I've always had heroes, people who inspire me. Although I can admire those who are good at sports, or who are handsome in good clothes, or who can make an impassioned monologue from a script. All those things, cool. But the stuff of their accomplishments don't lead me to a feeling of awe.
My heroes are those who have accomplished something in service of people or in pursuit of understanding. The kind of stuff that I try to do every day. I have been fortunate to meet many of my heroes over time. I won't mention any here because I don't want their names in today's blog. If you'd like I can write about them later.
One of my early heroes was a man whose accomplishments were and, I guess, are astonishing. When I met him, the only thing that kept me from an unhealthy envy was the fact that I liked him. Really liked him. Not only that I liked and bought into the mythology that he built around himself. He spoke of the wife that he adored, of a relationship that had supported him, inspired him and fulfilled him. I never met his wife but everyone spoke of their relationship in soft and awed tones.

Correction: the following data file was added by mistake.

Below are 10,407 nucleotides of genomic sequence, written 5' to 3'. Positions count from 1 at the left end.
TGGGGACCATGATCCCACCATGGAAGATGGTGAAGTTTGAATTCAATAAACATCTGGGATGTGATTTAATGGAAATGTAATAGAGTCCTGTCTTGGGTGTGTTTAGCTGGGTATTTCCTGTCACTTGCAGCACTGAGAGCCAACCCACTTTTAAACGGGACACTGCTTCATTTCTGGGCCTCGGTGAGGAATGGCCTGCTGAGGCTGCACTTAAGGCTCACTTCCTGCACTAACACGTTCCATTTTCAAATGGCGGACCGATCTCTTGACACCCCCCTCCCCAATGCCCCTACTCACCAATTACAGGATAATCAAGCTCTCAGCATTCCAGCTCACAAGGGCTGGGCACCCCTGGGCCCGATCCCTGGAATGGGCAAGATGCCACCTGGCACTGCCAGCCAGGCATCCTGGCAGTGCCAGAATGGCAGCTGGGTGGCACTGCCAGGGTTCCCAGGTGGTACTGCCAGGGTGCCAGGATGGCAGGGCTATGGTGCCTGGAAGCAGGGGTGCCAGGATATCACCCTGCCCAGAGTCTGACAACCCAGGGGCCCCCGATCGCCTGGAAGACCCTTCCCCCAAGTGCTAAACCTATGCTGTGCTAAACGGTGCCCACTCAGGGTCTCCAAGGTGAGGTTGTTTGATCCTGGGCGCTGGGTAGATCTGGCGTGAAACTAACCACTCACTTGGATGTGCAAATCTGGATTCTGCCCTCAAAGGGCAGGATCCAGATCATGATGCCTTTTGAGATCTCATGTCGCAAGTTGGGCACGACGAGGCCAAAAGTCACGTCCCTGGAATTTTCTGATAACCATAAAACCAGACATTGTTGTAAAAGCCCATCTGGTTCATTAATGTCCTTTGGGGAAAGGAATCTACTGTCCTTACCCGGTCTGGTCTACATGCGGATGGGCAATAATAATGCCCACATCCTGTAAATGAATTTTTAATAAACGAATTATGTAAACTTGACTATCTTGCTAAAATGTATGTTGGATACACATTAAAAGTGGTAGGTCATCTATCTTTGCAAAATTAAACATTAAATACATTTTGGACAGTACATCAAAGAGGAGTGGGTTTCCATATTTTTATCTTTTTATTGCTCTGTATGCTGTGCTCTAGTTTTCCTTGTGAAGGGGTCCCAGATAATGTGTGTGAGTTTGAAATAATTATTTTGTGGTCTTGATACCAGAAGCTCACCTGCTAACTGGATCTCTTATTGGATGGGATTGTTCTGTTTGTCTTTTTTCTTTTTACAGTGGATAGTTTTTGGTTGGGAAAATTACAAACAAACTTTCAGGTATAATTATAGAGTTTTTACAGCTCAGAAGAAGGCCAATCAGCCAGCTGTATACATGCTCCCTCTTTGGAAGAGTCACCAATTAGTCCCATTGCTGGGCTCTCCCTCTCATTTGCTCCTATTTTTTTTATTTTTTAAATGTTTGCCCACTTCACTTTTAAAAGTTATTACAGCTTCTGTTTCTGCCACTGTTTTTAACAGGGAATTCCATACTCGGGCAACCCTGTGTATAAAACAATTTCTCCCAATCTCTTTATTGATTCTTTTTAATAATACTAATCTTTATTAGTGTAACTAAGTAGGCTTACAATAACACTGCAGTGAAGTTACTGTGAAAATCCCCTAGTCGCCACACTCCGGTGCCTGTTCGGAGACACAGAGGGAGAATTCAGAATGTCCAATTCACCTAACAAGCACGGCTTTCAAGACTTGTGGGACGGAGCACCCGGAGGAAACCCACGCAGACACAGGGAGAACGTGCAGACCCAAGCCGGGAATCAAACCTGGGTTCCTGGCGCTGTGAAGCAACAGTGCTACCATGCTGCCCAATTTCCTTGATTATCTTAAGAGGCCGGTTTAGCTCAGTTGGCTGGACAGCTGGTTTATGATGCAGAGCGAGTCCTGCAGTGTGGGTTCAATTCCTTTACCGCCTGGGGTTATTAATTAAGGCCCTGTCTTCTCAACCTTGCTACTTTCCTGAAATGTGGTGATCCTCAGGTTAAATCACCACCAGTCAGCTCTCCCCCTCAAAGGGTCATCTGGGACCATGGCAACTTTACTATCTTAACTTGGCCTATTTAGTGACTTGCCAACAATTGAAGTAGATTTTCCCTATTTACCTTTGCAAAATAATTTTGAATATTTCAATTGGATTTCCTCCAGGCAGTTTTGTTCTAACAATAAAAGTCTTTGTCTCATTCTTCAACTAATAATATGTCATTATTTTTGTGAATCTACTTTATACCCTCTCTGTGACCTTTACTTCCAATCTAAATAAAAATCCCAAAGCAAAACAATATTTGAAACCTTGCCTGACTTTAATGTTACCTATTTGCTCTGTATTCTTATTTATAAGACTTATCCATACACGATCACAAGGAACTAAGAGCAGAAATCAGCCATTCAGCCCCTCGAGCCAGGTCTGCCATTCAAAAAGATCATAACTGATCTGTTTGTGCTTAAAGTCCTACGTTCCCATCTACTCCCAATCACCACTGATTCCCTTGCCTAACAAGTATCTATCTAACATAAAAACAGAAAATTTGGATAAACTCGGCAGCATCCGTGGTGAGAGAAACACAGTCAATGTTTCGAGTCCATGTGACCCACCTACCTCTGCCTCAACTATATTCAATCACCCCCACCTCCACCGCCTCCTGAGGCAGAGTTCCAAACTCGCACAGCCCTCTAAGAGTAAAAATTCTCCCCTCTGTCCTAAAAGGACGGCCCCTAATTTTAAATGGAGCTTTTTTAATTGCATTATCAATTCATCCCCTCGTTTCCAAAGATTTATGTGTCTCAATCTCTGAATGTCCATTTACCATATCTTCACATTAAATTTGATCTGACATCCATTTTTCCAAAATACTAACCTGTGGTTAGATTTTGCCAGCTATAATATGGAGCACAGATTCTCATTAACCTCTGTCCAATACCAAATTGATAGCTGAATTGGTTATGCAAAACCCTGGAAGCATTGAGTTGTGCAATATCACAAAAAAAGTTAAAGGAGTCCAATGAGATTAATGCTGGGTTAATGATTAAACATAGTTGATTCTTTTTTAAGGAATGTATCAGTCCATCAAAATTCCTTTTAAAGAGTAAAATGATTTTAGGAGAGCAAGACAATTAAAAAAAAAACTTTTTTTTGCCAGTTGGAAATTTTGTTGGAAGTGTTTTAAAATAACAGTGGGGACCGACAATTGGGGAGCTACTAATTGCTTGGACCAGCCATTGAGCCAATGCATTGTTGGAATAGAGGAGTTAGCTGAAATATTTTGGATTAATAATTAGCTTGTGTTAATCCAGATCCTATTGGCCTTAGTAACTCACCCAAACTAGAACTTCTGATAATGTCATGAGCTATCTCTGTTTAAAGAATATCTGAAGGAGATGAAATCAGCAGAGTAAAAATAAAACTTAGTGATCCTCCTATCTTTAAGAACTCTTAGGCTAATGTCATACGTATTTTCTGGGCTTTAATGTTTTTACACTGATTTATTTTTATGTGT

Through several years I managed to read every book he wrote, and he wrote many. I quoted him in papers I published. I spoke to him on the phone on occasion, saw him seldomly. Both Joe and I were deeply in like with him.
I thought of him today. I wish I hadn't. I went to a website to get some information and found an article written in memory of him. There I found the incredibly sad story of a young, lonely and confused teen aged boy. Now my hero was one of the first advocates (I'm not naming him, I may never say his name again) for sex education for all - for people with disabilities, for children, for confused teenagers.
Well this very young teen boy, from London, writes a painful story of meeting this rich American man. A funny man. A man practiced in the art of manipulation. A man with money, and time, and attention. This man took advantage of youth and vulnerability. This boy, now a man, is full of conflicting emotions regarding the man who messed up mentoring with sex.
I knew from the moment I read what I was reading that I was reading the truth. This was written by someone dealing more with sadness and confusion than rage. This was written by someone who was deeply hurt.
By my hero.
By my inspiration.
By someone I would think about, remember, with great affection.
I feel like my trust has been abused.
The young man said of my former hero, 'he was a deeply flawed man.'
I wish I could be satisfied with that simple realization.
But I'm not.